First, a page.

Since earliest days, humans have found it impossible to resist the allure of the unknown. The reasons are as different as the people are. Here, in one volume, Explorations captures in photographs and interviews the expeditions and emotions of some of the most daring adventurers of the last century.
Organized according to geographical region, and accompanied by essays by such famous names as Wilfred Thesiger, Richard Leakey, and Edmund Hillary, the photographs offer a fascinating glimpse of the world's varied landscapes and habitats, its peoples, and ways of life. Some of the pictures recall historic moments in time--Scott finding Amundsen's empty tent at the South Pole, Tenzing Norgay photographed by Hillary on the peak of Everest, the ferryman who took David Livingstone across the river on the last day of his life. Other pictures are remarkable as records of vanished or vanishing peoples, or simply as beautiful pieces of art.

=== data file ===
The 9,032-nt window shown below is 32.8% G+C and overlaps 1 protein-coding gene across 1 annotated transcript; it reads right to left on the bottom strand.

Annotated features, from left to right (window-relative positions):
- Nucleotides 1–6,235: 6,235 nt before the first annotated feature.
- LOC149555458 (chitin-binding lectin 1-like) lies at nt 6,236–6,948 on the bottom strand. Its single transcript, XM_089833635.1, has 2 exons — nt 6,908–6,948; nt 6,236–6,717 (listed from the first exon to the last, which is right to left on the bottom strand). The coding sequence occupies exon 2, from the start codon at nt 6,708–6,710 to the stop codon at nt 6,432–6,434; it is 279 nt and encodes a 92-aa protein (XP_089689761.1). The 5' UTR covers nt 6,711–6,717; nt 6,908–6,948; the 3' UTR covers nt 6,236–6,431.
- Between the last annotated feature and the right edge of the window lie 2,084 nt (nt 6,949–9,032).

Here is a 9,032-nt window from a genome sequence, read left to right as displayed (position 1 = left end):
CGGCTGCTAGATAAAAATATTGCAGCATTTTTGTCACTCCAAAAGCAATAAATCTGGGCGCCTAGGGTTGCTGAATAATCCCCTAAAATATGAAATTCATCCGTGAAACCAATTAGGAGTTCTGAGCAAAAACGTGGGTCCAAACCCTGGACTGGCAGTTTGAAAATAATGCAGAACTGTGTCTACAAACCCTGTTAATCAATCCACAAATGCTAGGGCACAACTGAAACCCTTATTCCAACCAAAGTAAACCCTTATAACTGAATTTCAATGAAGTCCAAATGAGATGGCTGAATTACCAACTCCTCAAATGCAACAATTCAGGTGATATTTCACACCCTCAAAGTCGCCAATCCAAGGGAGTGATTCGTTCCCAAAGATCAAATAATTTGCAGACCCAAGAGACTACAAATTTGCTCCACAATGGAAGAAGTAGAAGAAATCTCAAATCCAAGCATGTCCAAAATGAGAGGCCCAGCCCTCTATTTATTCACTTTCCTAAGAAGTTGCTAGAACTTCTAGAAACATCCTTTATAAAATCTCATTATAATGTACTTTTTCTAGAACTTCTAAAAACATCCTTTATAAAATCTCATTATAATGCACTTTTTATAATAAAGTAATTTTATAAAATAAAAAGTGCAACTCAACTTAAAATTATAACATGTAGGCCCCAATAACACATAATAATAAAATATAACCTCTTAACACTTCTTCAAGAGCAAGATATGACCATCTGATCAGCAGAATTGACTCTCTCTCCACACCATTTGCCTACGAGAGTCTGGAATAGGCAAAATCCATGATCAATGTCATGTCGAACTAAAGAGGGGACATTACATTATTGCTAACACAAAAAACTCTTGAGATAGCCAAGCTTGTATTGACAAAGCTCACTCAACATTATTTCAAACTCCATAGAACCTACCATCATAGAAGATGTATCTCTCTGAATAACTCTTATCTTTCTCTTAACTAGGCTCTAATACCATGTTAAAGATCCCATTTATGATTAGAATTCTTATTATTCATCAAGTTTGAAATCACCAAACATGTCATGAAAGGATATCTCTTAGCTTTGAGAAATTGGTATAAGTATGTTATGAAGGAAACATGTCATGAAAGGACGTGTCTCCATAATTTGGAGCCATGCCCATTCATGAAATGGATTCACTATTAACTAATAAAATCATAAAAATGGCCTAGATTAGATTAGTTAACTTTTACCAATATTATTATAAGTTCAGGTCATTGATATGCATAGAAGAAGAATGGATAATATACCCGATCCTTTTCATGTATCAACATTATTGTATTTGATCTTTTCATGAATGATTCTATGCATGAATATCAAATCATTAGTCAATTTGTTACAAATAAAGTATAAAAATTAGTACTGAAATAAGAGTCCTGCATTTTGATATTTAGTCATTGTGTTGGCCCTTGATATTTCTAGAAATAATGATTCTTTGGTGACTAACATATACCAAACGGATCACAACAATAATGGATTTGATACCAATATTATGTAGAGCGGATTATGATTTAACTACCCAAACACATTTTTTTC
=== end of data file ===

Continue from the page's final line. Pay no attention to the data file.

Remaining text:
The history of the Royal Geographic Society and that of photography were born in the same decade. The invention of photography became an indispensable tool for explorers and travelers, enabling them to make a visual record of what they saw. Many of the photographs they took have found their way into the society's priceless photographic collection and form the basis of this stunning book.